Eric Pilles and Livio L. Tornabene wrote:The Niagara Falls of Mars (ESP_050406_1585)
Various researchers are often pre-occupied with the quest for flowing water on Mars. However, in this image, we see one of many examples from Mars where lava (when it was molten) behaved in a similar fashion to liquid water.
In a 3D image from the Context Camera, we can see the northern rim of a 30-kilometer diameter crater situated in the western part of the Tharsis volcanic province. (See our own 3D image as well.) The image shows that a lava flow coming from the north-northeast surrounded the crater rim, and rose to such levels that it breached the crater rim at four locations to produce spectacular multi-level lava falls (one in the northwest and three in the north). These lava “falls” cascaded down the wall and terraces of the crater to produce a quasi-circular flow deposit. It seems that the flows were insufficient to fill or even cover the pre-existing deposits of the crater floor. This is evidenced by the darker-toned lavas that overlie the older, and possibly dustier, lighter-toned deposits on the crater floor.
Our image covers the three falls in the north-central region of the crater wall. The lava flows and falls are distinct as they are rougher than the original features that are smooth and knobby. In a close-up image the rough-textured lava flow to the north has breached the crater wall at a narrow point, where it then cascades downwards, fanning out and draping the steeper slopes of the wall in the process.
Now, if you’re thinking such as scene can only be observed on another planet, here’s a beautiful snapshot of lava falls from the 1969 Mauna Ulu eruption in Hawaii.
This is a stereo pair with ESP_050472_1585.
Gavin Tolometti, Livio L. Tornabene, Jon Kissi and Zach Morse wrote:Exposed Bedrock in the Koval’sky Impact Basin (ESP_050314_1510)
This image shows partially exposed bedrock within the Koval'sky impact basin, which is on the outskirts of the extensive lava field of Daedalia Planum. Daedalia Planum is located southwest of Arsia Mons, which may be the source responsible for filling the crater with lava flows and ash deposits.
On one side, we see bright bedrock with scattered dark blue spots. The dark blue spots are boulders shedding from the outcrops. The color range of the bedrock provides some information on its composition. The blue color is indicative of the presence of iron-rich minerals that are generally not oxidized (i.e., rusted), unlike most of the ruddy Martian surface. Volcanic rocks are common on Mars. Possible candidate minerals for the bluish materials are often consistent with iron-rich minerals, such as pyroxene and olivine. The ridges may represent remnants of the original surface of the lava flows that filled the Koval'sky impact basin.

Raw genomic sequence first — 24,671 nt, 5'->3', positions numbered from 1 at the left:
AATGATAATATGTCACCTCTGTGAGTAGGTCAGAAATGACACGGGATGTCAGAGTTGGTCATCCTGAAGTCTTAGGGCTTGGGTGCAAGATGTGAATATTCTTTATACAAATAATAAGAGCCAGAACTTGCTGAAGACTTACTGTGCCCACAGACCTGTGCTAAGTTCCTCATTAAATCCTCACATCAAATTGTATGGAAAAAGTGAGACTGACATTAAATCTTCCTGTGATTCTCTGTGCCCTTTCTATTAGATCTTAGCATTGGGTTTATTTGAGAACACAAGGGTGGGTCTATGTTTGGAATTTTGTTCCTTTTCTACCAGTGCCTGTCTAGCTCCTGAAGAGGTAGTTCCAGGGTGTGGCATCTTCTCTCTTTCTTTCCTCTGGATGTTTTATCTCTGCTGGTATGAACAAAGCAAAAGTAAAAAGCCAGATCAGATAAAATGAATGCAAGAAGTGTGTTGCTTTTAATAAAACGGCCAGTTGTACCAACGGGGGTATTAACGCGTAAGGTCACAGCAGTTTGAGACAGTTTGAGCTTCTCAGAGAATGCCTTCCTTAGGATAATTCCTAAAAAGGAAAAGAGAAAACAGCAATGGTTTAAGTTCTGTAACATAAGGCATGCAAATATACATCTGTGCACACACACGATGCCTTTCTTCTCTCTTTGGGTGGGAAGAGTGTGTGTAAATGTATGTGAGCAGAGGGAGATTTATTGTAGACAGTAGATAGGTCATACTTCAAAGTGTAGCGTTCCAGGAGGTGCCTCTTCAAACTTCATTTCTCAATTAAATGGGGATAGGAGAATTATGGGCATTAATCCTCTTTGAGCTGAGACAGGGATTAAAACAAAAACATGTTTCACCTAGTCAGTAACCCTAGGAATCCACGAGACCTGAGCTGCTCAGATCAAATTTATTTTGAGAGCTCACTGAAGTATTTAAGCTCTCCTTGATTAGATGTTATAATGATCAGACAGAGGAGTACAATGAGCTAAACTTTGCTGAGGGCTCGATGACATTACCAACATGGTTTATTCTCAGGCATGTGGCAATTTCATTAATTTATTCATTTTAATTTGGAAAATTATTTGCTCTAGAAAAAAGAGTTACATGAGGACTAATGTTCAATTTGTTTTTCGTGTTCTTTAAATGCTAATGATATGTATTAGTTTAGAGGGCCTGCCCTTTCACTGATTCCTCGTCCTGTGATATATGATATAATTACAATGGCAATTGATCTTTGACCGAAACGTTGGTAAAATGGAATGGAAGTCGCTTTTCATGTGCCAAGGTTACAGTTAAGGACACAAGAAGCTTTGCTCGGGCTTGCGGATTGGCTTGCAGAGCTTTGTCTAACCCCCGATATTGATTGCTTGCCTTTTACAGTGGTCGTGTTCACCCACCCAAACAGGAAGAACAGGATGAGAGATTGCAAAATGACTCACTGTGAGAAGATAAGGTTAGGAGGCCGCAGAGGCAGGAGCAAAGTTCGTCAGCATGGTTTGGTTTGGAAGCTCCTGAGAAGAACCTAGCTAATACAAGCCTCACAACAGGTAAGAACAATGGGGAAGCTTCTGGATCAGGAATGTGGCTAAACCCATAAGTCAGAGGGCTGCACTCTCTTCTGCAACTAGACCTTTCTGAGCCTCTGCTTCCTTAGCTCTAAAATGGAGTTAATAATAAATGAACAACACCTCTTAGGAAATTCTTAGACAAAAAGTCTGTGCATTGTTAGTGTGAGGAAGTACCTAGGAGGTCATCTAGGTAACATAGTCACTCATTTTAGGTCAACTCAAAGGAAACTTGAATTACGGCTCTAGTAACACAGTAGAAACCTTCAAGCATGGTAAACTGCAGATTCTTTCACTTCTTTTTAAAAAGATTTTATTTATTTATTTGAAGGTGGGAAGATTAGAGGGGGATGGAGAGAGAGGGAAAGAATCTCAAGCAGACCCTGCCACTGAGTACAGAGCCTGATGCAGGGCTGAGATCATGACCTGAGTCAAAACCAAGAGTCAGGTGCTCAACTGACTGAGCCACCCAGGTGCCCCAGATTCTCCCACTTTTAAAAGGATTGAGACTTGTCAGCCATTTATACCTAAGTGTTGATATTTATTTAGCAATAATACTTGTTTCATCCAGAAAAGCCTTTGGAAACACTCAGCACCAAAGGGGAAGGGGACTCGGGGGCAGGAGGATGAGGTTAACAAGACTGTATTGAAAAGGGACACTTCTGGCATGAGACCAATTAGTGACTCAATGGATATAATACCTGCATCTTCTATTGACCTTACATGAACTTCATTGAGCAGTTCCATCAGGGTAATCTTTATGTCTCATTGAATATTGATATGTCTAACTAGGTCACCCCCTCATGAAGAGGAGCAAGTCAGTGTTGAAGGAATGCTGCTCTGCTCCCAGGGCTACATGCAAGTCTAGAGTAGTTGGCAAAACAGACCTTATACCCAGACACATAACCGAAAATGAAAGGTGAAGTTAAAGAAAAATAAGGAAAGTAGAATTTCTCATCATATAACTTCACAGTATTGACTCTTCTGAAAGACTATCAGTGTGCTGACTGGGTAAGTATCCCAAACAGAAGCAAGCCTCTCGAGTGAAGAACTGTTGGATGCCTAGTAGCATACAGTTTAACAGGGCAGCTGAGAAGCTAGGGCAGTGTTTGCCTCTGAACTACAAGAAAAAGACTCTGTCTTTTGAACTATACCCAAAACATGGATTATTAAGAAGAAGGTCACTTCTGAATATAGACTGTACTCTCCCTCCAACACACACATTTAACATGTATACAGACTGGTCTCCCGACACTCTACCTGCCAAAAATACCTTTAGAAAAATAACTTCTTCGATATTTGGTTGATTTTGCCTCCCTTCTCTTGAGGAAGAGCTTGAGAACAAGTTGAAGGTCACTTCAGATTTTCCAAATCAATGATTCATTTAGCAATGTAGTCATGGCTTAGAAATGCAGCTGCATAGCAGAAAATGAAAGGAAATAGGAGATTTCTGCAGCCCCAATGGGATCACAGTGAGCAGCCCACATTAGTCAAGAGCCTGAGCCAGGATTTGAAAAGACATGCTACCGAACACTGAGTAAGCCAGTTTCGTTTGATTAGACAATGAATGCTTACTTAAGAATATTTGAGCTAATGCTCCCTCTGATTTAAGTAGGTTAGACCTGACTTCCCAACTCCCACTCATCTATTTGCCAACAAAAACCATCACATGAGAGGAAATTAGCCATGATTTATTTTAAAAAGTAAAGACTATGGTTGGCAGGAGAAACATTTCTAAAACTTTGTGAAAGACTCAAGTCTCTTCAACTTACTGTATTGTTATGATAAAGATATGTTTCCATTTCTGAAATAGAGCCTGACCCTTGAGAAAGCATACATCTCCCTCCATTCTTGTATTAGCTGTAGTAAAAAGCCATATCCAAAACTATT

NB: The region is named for M.A. Koval’sky, a Russian astronomer.
Zach Morse, Livio L. Tornabene, Jon Kissi, and Gavin Tolometti wrote:“Elementary, My Dear Deposit...” (ESP_050250_1435)
Just like Earth, Mars experiences seasons that change as the planet orbits the Sun. Seasonal changes are most apparent at the higher latitudes. As these regions in each hemisphere enter their respective summer seasons, the sun rises higher in the Martian sky causing frost and ice to sublimate, and illuminate more features across the landscape. As the high latitudes of each hemisphere move toward their respective winters, the days (called “sols”) grow shorter and the sun hangs low on the horizon, giving rise to prolonged periods of cold, darkness, and frost accumulation.
In this image, we see an impact crater with associated bright deposits that at first glance give the appearance of seasonal frost or ice accumulations. The Mars Reconnaissance Orbiter has an onboard spectrometer called CRISM that can distinguish between ices and other minerals. Unfortunately, there is currently no coverage of this particular spot. However, it can be deduced through several lines of evidence that this is, in fact, not ice.
First, it should be noted that at the time this image was taken, the Southern hemisphere is at the end of the summer season, so any frost or ice deposits have long since sublimated away. Second, numerous HiRISE images of seasonal targets show that ice accumulates on pole-facing slopes. The deposits in question are situated on a slope that faces the equator, and would not accumulate deposits of frost. Thus, it can be concluded that these exposures are light-toned mineral deposits.
Cathy Weitz wrote:Light-toned Mounds in Gorgonum Basin (ESP_050948_1430)
Gorgonum Basin is one of several large basins within the Terra Sirenum region of Mars. Each basin has light-toned mounds, many of which contain clays.
Scientists think that Terra Sirenum once had a large lake during an epoch called the Late Noachian/Early Hesperian, and each basin filled with sediments. The water within the lake may have altered these sediments to form the clays we now observe from orbit. Ma’adim Vallis, which drains into Gusev Crater where the Spirit rover landed, drained the water from this ancient lake.
Why the basin floors exhibit mounds similar to chaos regions on Mars is unknown, but could be the result of collapse and subsequent erosion within the basins.
This is a stereo pair with ESP_046478_1430.
Credit: NASA/JPL-Caltech/University of Arizona
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